Mini Apple Pies topped with Sonoma Syrup Co. Salted Caramel (Photo by Jason Walker-Yung)

It is fall here in New York, and the delicious, fresh-off-the-tree apples are to be had in abundance. I don’t want any to go to waste, so it was apple pie time! Of course, I had to try baking some in cupcake tins.


Baking what I blog, I followed my instructions for making and freezing apple pie filling. I used 7 apples, which were 2 1/2 pounds once peeled and cut. Juice from a Limoneira lemon along with cinnamon and nutmeg flavored the filling. I needed only about 1/3 of it to make 12 mini apple pies, so I froze the rest for a future pie.

Amelie Peeling Apples

I cut the apples in chunks rather than slices to better fit the muffin tins, and I perhaps could have cut smaller, though I did not want it to turn into applesauce. I could only get about 4 pieces of apple in each. It was enough, though I felt there were some gaps in a few pies (gasp!).

Cooking Apple Filling


I’ve had good results with Simply Recipes‘ all-butter crust recipe, though I use a stand mixer with a flat beater instead of a food processor.

My method: After mixing together the flour, sugar and salt, I stop the mixer to add the butter, tossing with a fork to coat before mixing on medium-low speed until it resembles coarse cornmeal. I then add ice water a tablespoon at a time until the dough starts to pulls together.

Mini Pie Crusts

I cut out 4-inch rounds to place in the bottom of greased muffin tins. After filling the cups, I cut pieces of pastry dough and wove a lattice with six strips for each. It took awhile, but the results were pretty cute! I could have gone larger for the bottom crusts, I didn’t have a rim to fold back over for a better edge. It worked out ok, I just tucked each strip under, trying to connect to dough below.

Amelie Weaving Pie Lattice


To get in just a bit more deliciousness, I used Sonoma Syrup Co.‘s Sea Salt Caramel Syrup to add a finishing touch. I put the caramel in a squeeze bottle for more control and drizzled some over the uncooked pies before putting them into the oven.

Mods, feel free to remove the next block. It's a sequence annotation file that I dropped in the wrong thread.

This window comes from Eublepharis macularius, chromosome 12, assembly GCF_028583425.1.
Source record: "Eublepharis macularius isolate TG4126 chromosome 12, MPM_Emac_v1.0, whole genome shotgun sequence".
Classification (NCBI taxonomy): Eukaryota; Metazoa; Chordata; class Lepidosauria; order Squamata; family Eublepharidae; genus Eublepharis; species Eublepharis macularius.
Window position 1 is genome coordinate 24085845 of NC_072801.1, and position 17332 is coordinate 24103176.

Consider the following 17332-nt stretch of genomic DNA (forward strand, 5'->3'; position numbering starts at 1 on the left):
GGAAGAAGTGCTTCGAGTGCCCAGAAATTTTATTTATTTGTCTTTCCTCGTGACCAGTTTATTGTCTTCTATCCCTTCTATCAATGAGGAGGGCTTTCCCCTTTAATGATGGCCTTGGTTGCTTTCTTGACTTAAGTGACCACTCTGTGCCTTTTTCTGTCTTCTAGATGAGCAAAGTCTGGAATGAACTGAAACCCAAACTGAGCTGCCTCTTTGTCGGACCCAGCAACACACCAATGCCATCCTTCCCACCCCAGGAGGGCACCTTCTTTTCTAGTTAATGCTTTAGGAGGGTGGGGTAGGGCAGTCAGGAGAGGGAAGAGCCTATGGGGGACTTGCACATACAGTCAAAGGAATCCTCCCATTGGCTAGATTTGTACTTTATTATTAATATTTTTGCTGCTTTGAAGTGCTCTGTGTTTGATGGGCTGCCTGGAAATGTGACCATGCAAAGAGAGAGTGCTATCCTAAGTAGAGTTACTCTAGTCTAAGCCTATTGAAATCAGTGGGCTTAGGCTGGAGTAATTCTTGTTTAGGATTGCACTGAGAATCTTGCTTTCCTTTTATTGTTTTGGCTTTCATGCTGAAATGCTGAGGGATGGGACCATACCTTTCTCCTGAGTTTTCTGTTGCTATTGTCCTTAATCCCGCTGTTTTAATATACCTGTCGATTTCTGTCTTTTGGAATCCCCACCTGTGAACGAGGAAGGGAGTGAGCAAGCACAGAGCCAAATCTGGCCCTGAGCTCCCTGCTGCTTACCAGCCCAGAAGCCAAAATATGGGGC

Sonoma Syrup Co. Caramel on Apple Pies

When researching caramel apple pie recipes, I’d read one that poured caramel over the lattice, which is all I did here. A taste of just the top crust was delightfully caramel, but overall I’d say that I did not use enough. If you try the same, you should really pour that stuff on!

It got messy in the oven, but once the pies had cooled somewhat and come out of the pans, I was delighted with the results.

Mini Caramel Apple Pies - Photo by Jason Walker-Yung

Thank you to Sonoma Syrup Co. for the caramel syrup. The company handcrafts its extracts, syrups, and bar mixers in small batches in Northern California with botanical ingredients. Learn more at


Watermelon says summer to me.

Watermelon Cupcake by Amélie

A last minute request for watermelon-flavored cupcakes meant I didn’t have much time to research or shop. Fresh watermelon seemed risky, and I could not find extract, so I used what I could find in a hurry.

Jelly Belly Watermelon Syrup–I bought my bottle at Michael’s—is meant for making snow cones and popsicles, but I gave it a try in my cake batter and frosting. I reduced it to make it more concentrated, but it gave only a faint flavor.

Jelly Belly Watermelon Syrup

I would recommend using Pure Watermelon Extract for those wanting to bake better watermelon cupcakes than I produced! The cupcakes were still good, but they mostly just tasted like vanilla.

At least they looked pretty. I was making Minecraft cupcake toppers with gum paste (stay tuned for Minecraft Cupcakes, Round 2!), so I created some watermelons while I was at it.

Gum Paste Minecraft Watermelons

The Jelly Belly Watermelon Syrup did make a kid-pleasing soda when added to seltzer (approved by a 7-year-old expert).

Summer, summer, summertime…

We are finally somewhat settled in our new place and ready for guests! For our housewarming/birthday pre-party, I baked mini chocolate cupcakes. Some got vanilla icing, the others got spicy chocolate.


I’d intended to roast a habanero and make my Habanero Chocolate Icing, but I could not find any hot peppers at the grocery near our new apartment. Without time to search, I did my best with what I had at home.

I went for the hot sauce.

I used Brooklyn Grange’s Rooftop Hot Sauce, which I got as part of With Love from Brooklyn‘s “Brooklyn Heat” selection. Yum.


I didn’t want to go too crazy. I have a higher spice tolerance that some, so I held myself back. I used about 2 tablespoons in a half batch of chocolate icing. They only had a hint of spice, an afterburn.

Guests said I could have added more, so now I know. If the cake had also had spice, it might have been a different story!

Chocolate Vanilla Housewarming
I did the vanilla frosting for any wee guests—I know children mostly just lick off the icing—or anyone else who wasn’t into spicy.